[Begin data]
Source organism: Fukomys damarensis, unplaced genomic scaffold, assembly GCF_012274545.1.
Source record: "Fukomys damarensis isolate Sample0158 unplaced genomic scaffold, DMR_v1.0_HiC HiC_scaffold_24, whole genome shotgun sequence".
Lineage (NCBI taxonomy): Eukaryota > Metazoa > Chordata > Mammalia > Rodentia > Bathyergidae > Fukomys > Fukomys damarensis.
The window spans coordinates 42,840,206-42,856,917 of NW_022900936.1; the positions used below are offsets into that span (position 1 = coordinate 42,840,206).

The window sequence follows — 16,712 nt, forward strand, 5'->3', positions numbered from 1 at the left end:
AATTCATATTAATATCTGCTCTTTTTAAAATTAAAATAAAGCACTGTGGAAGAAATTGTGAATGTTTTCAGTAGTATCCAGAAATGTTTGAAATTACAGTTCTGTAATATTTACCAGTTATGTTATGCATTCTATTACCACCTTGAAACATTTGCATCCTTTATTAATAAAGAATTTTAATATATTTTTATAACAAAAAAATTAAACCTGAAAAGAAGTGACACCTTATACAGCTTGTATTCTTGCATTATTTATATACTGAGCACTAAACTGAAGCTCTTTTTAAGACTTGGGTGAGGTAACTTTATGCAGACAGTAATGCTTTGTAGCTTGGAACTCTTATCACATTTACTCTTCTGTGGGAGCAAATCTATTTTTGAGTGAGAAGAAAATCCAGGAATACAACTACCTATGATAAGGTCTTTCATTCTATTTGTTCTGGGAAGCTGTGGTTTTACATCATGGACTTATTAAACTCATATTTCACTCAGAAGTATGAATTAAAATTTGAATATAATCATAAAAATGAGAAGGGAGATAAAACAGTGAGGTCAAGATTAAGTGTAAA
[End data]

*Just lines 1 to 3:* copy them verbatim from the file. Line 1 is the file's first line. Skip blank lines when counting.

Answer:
Source organism: Fukomys damarensis, unplaced genomic scaffold, assembly GCF_012274545.1.
Source record: "Fukomys damarensis isolate Sample0158 unplaced genomic scaffold, DMR_v1.0_HiC HiC_scaffold_24, whole genome shotgun sequence".
Lineage (NCBI taxonomy): Eukaryota > Metazoa > Chordata > Mammalia > Rodentia > Bathyergidae > Fukomys > Fukomys damarensis.